How Alexander von Humboldt, Goethe and Wordsworth Helped Shape Darwin’s View of Nature
This book argues that the Romantic movement influenced Charles Darwin and his theory of natural selection. Given that Darwin has traditionally been placed within Victorian naturalism, these Romantic connections have often been overlooked. The volume traces specific examples of Darwin’s reliance on the Romantics – such as Alexander von Humboldt’s Personal Narrative, which he took with him on the Beagle, and the poetry of William Wordsworth, discussed in his notebooks – and explores correlations in Darwin’s own writings. When Darwin refers to the «archetype» in Origin, could he be drawing on Goethe’s own use of the concept? And how to explain his description of all poetry as creating a feeling of «nausea»? In addition to these key figures, the book also explores the possible influence of Darwin’s own grandfather, Erasmus Darwin. The book cleverly follows Darwin’s form of the narrative in a search for traces of history in both science and poetry, inspired by the unique imagination of Darwin himself.
Chapter 6: Darwin’s Moral and Reflective Nature: Conflicting Values in the Victorian Era
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Darwin’s Moral and Reflective Nature: Conflicting Values in the Victorian Era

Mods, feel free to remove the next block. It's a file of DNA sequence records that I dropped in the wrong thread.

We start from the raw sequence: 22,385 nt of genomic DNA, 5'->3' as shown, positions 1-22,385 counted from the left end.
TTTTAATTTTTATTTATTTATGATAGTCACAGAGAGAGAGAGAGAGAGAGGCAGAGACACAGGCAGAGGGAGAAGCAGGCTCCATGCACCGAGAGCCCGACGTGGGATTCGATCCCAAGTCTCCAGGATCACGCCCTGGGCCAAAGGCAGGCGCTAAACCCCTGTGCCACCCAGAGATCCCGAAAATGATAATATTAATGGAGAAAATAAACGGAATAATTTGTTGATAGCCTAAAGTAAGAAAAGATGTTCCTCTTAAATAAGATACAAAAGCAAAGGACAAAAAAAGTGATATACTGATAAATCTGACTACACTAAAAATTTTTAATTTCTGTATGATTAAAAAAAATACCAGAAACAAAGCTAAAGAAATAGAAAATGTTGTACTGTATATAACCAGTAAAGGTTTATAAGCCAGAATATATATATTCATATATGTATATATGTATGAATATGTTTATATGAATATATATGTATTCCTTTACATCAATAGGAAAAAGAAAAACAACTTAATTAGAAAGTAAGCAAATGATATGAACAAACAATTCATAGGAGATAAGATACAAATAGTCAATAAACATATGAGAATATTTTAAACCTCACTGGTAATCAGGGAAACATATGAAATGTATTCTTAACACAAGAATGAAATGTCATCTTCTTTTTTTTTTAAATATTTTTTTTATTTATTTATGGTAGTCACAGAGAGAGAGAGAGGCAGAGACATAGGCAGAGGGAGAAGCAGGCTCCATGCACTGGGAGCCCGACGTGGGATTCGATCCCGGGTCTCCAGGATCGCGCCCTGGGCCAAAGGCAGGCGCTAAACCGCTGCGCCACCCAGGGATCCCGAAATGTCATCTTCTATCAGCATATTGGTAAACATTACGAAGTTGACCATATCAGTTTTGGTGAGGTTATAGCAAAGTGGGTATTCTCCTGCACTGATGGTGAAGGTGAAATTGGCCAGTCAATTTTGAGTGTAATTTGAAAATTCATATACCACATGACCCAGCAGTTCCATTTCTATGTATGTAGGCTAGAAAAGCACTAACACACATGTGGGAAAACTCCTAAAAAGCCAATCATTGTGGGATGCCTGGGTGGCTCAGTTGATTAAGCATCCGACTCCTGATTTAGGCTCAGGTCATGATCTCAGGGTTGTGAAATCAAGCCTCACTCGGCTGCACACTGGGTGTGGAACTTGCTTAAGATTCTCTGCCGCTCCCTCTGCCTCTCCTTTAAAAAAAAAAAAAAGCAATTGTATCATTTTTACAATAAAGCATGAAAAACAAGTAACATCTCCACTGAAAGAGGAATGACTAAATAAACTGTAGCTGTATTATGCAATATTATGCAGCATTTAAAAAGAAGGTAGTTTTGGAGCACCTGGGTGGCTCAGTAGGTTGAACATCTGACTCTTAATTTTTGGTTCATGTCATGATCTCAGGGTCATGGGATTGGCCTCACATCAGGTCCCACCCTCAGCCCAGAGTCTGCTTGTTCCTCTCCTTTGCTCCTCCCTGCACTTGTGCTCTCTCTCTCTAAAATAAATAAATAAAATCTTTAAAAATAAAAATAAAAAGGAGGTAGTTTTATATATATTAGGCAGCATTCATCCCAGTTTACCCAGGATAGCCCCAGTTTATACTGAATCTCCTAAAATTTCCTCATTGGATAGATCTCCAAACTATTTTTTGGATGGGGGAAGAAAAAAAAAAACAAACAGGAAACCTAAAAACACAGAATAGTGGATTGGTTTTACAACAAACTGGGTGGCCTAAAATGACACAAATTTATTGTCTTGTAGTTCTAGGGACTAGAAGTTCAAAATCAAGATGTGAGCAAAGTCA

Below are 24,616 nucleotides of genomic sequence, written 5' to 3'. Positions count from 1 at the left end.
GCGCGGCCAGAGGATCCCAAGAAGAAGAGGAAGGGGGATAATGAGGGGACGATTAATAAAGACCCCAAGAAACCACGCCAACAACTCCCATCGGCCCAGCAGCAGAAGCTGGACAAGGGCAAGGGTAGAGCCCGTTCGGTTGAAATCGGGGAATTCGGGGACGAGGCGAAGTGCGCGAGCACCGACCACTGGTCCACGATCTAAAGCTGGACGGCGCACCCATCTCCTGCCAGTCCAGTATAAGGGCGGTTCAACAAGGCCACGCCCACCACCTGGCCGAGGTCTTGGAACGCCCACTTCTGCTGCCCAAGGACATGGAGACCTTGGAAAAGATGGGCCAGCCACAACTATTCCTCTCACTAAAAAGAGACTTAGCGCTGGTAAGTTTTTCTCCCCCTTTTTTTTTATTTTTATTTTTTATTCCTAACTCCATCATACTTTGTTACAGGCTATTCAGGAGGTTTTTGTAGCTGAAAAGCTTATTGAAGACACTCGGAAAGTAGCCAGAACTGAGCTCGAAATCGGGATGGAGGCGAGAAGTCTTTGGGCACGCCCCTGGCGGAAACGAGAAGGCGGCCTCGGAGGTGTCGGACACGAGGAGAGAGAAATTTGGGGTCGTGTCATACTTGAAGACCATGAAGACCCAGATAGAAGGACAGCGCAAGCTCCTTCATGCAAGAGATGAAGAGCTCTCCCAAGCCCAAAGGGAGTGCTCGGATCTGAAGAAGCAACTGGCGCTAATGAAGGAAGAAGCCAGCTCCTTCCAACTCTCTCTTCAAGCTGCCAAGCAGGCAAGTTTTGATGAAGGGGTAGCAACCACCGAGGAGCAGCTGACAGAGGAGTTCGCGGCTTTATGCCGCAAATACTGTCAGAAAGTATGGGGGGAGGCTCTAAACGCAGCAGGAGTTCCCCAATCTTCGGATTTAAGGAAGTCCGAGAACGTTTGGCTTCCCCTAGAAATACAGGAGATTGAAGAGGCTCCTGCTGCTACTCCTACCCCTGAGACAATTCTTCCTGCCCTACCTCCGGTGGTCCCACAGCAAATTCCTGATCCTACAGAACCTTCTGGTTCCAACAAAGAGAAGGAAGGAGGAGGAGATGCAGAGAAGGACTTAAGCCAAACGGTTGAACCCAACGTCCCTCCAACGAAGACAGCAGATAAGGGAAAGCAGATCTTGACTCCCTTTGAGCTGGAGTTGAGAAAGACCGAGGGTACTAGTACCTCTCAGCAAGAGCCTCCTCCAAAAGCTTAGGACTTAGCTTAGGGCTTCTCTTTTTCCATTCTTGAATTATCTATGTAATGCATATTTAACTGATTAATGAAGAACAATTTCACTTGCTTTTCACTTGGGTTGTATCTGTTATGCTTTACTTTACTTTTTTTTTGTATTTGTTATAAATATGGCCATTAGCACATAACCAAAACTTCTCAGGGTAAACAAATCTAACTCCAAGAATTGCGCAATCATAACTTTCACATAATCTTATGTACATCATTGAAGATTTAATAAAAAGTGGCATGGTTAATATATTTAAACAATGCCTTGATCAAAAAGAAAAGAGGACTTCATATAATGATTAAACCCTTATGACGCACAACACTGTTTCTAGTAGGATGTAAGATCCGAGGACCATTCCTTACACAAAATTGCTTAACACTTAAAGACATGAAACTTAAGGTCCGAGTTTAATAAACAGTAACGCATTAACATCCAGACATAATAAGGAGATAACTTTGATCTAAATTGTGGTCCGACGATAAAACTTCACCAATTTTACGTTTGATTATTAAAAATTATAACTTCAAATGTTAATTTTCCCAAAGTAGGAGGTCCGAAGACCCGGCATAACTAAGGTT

This chapter will examine the question of whether Darwin was a Victorian and whether he could be both a Romantic and a Victorian. Answering the question ‘Was Darwin a Romantic?’ is an easier question to answer as there are at least Romantic concepts to use as a measuring tool as the previous chapters have demonstrated. However, the question of whether Darwin was a Victorian is a more difficult question to answer. Firstly, Darwin was born in 1809 before Victoria became Queen in 1837, and so clearly he was not brought up as a ‘Victorian’ and was certainly not a ‘Victorian’ during the voyage of the Beagle between 1831 and 1836, although he lived the majority of his life in the Victorian era. If the question is rephrased to ask ‘Was Darwin a Victorian in the sense of holding Victorian values?’, this is equally problematical as one could answer ‘yes’ for some values and ‘no’ for others. For example, when Darwin published the Origin in 1859 this went against the grain of established church values, so in this respect Darwin could be seen as anti-Victorian (yet he was supported by the established ‘Victorian’ geologist Charles Lyell and the botanist Joseph Hooker). On the other hand he could be regarded as a distinguished Victorian gentleman of independent financial means coming from a respectable line of Darwins and Wedgwoods before him....